A SUVmax-based propensity matched analysis of stereotactic body radiotherapy versus surgery in stage I non-small cell lung cancer: unveiling the role of 18F-FDG PET/CT in clinical decision-making
The value of maximum standard uptake value (SUVmax) was overlooked in current studies comparing stereotactic body radiotherapy (SBRT) versus surgery for stage I non-small cell lung cancer (NSCLC). Herein, we aimed to compare the 3-year outcomes based on patients for whom SUVmax were available, and to explore the role of SUVmax in clinical decision-making.
From January 2010 to June 2016, data of eligible patients were collected. Patient variables and clinical outcomes were compared in both unmatched and matched groups using propensity score matching (PSM). Multivariate analysis was performed for predictors of poor outcome. The relationship between treatment approach and survival outcome was also evaluated in subgroup patients stratified by SUVmax level.
A total of 425 patients treated with either surgery (325) or SBRT (100) were included. Patients receiving SBRT were significantly older, had a higher level of SUVmax and were more likely to have tumor of centrally located. Multivariate analysis showed that SUVmax and tumor size were significant predictors for 3-year OS, LRC, and PFS, while better PFS was also related to peripheral tumor and surgery. The result of PSM analysis also showed that compared to SBRT, surgery could only achieve better PFS. Subgroup analysis indicated that surgery had added advantage of 3-year LRC and PFS for patients in high SUVmax group (SUVmax > 8), but not in low SUVmax group.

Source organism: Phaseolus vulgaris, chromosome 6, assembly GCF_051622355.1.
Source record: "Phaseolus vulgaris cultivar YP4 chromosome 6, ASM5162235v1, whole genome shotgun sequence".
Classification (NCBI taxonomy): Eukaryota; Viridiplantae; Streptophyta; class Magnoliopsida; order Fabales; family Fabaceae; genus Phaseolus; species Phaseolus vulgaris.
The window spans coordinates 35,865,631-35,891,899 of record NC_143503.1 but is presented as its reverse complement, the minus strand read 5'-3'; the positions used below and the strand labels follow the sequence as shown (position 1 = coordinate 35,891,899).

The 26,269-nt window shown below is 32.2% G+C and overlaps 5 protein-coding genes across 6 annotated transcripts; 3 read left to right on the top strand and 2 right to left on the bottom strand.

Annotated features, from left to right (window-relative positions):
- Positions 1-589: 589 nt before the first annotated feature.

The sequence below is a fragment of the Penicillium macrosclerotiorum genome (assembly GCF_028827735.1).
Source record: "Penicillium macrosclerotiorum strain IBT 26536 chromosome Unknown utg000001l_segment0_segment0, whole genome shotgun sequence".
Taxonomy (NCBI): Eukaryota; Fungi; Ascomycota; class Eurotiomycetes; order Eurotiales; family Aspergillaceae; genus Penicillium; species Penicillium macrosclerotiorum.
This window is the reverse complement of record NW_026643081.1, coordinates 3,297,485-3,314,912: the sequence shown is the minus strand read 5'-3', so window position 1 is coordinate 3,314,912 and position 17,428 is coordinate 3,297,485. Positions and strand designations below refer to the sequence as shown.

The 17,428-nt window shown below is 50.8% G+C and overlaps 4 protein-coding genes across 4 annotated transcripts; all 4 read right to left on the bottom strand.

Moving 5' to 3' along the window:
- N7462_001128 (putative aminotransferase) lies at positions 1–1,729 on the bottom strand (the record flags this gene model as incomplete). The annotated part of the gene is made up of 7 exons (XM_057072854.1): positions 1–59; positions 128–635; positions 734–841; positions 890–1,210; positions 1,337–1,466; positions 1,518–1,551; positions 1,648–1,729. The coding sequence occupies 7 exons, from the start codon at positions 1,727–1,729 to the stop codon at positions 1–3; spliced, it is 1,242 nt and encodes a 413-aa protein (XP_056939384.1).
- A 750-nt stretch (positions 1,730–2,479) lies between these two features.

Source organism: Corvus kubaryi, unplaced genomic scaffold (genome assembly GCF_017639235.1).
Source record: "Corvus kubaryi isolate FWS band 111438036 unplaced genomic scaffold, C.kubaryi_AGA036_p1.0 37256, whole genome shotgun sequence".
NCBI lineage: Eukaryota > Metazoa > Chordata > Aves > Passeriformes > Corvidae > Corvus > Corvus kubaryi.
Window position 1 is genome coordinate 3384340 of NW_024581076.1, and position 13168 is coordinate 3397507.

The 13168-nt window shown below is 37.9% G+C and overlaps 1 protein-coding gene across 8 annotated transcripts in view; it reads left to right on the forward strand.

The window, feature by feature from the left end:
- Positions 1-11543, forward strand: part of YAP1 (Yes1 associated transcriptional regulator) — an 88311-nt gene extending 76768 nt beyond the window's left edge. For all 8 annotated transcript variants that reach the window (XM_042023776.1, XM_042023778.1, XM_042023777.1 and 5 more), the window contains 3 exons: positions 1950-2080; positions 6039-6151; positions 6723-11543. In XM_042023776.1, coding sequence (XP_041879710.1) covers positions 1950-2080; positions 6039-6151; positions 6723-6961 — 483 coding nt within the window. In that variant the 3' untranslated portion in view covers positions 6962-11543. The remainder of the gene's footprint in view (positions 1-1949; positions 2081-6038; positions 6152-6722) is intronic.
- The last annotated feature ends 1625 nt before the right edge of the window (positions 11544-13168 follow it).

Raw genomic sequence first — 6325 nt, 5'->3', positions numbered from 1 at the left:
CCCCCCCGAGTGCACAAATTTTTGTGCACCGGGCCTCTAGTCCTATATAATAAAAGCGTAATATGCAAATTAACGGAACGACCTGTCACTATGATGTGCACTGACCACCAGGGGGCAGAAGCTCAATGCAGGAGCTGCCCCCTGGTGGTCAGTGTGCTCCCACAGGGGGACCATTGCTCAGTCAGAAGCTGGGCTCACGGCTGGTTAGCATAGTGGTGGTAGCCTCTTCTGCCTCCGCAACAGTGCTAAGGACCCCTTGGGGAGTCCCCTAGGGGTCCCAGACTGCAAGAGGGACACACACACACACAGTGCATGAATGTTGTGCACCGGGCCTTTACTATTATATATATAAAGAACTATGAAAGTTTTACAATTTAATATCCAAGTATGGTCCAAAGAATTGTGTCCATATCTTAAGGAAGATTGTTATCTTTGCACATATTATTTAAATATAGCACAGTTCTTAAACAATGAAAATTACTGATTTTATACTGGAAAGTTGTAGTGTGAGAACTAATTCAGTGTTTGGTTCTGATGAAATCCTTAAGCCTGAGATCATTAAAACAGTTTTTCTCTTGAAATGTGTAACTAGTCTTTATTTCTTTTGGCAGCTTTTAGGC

The study found a superior PFS after surgery while OS and LRC did not differ between SBRT and surgery. Surgery should be recommended for tumor of high SUVmax.
KeywordsNon-small cell lung cancer Stereotactic body radiotherapy Surgery Comparative effectiveness research PET–CT
All authors have contributed significantly, and that all authors are in agreement with the content of the manuscript. This work was supported by the Medical Guidance Program of the Science and Technology Commission of Shanghai Municipality (No. 14411970100).
Compliance with ethical standards
Conflict of interest
The authors declare that they have no conflict of interest.
All procedures conducted in studies involving human participants were in accordance with the ethical standards of the ethical committee of Zhongshan Hospital, Fudan University, and with the principle of the 1964 Declaration of Helsinki and its later amendments or comparable ethical standards. For this type of study formal consent is not required.
Written consent was obtained from study participants.
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